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If I worked for that General I’d be drafting a sole source justification.  I’m pretty sure he’d sign off.

 

The difference in stopping power is marketing nonsense.  To put it in acquisition terms, accuracy and quantity when combined are significantly more important than caliber (within certain parameters).  The 9mm has less recoil than a larger caliber weapon meaning follow-on shots are easier to put on target when firing in rapid succession.  And, comparably sized and weighted, the magazine for a 9 holds a greater quantity of rounds than the magazine of any larger caliber.

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As at least one other has poster noted, this isn't 100% about picking a handgun. It's about ammunition and holsters and webgear, and training and maintenance, and likely several other things I'm too unqualified to list. If it were only about a firearm, we could set up a website and pre-select which of several choices were available to a soldier, based on MOS and assignment, and some other factors. Each choice would have a negotiated price. The soldier could log onto the website from an authorized terminal (or via phone with appropriate authorization/authentication) and choose which firearm they personally preferred to carry. It could be drop-shipped from the supplier to the soldier's local armory and an invoice would be automatically generated. Easy peasy. Just like Amazon or a host of other sites. Heck, you could even set up options, such as ivory handles (not pearl) or special sights, and those would be billed directly to the soldier's personal credit card.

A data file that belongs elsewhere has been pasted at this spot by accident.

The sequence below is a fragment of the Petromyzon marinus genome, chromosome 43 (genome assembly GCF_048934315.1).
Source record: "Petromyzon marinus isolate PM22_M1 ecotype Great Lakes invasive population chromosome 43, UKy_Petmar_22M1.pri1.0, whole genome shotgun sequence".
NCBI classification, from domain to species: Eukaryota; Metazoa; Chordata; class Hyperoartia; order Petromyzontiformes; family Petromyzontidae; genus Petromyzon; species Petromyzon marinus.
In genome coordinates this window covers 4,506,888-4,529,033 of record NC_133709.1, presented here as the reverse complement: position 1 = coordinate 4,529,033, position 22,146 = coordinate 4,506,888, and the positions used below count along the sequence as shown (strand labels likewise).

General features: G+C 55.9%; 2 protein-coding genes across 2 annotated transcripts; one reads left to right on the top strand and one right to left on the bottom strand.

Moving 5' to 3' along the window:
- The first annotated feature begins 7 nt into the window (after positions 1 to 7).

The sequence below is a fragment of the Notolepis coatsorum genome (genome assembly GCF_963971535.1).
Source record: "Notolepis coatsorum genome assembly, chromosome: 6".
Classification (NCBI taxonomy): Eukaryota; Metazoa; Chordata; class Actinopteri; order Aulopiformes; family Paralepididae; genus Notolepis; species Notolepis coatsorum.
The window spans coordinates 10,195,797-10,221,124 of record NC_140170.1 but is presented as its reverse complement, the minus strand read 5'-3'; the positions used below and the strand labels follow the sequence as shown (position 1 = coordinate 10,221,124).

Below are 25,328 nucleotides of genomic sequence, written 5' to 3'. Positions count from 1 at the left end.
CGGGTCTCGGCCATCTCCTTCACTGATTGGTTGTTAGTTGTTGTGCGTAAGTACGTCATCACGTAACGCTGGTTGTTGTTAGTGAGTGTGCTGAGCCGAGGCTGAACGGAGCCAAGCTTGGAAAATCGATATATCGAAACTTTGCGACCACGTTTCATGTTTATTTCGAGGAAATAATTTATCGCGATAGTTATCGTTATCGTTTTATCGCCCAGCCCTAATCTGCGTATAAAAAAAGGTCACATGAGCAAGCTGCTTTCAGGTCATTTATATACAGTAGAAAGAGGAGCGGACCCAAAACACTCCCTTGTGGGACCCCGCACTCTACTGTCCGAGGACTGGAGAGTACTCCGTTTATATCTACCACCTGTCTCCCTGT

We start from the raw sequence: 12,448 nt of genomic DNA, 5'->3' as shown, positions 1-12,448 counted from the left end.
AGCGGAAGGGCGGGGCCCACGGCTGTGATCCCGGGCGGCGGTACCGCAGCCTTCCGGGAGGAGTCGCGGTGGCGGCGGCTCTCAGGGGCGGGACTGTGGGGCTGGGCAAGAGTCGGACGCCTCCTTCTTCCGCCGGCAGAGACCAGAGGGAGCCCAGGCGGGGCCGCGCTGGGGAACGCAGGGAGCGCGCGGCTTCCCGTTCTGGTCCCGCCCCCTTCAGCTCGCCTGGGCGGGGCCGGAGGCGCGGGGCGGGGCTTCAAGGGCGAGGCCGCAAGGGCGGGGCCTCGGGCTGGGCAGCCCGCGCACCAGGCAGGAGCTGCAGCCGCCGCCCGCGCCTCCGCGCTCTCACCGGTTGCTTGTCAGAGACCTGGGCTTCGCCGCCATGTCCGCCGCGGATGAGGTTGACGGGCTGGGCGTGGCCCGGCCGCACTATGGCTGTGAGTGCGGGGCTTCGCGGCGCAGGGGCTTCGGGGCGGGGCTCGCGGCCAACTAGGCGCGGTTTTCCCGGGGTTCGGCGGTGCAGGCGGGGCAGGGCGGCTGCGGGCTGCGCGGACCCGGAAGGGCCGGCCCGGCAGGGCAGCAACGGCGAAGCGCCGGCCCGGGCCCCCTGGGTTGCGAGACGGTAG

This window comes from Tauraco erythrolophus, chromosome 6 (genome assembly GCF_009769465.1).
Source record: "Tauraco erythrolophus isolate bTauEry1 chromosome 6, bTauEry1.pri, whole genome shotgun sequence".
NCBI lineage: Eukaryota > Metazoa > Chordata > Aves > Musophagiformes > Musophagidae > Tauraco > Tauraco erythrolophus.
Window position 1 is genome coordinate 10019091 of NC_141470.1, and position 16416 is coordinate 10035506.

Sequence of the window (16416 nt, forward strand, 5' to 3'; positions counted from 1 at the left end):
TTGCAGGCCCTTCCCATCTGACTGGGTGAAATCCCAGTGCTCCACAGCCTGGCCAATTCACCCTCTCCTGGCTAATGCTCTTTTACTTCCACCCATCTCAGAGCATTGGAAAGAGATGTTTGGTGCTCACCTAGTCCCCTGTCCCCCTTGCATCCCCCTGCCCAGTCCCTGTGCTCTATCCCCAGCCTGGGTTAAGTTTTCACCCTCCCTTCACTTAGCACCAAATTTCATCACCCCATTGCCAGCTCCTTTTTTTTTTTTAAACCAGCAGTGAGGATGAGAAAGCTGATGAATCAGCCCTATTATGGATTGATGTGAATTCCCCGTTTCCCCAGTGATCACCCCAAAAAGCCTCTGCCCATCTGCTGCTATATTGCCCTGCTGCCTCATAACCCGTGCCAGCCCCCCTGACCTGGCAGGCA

But because it's also about those other things, it can't work that way. A general ought to understand that.

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Guest Vern Edwards

Full and open competition is not the problem. Requirements and source selection procedure are the problem.

Most soldiers who are issued a pistol will never use it in action, and if they use it they won't hit anything with it.

Maintenance? Keep your ammo clean. Clean the piece after use, otherwise, once a week. According to the general, they'll cost about $500 each. 86 it if it breaks.

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I don't know all the testing that is being contemplated, but it sounds like somebody may have pulled out an old after action report on the fielding of the M-16 and is not wanting to repeat those problems.  Maybe an issue of applying lessons learned to the wrong problem.

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You want a new pistol? Send me to Cabelas with $17M.

~CoS

Here are some of my favorite statements the General had made concerning acquisition:

“You give me $17 million on a credit card, and I’ll call Cabela’s tonight, and I’ll outfit every soldier, sailor, airman and Marine with a pistol for $17 million. And I’ll get a discount on a bulk buy.”

"It’s not a lack of oversight. We’re not asking for free rein, let’s go party, I’m saying: Let me — and then hold me accountable — figure out what type of pistol we need, and let me go buy it and not go through nine years of scrutiny.”

He blamed layers upon layers of processes, where centralized and bureaucratic lawyer-guided solutions to accountability problems have gummed up the system. Milley said the best fix is to “empower and decentralize” while maintaining accountability.

“I think I should be able to look at someone and say here’s your task, here’s why you’re doing it, here’s the purpose. Here’s the end-state I want you to achieve by such-and-such a time. Go forth and have at it. If you succeed, you’re promoted, and I give you a medal. If you fail, you get fired. And you hold people accountable,”.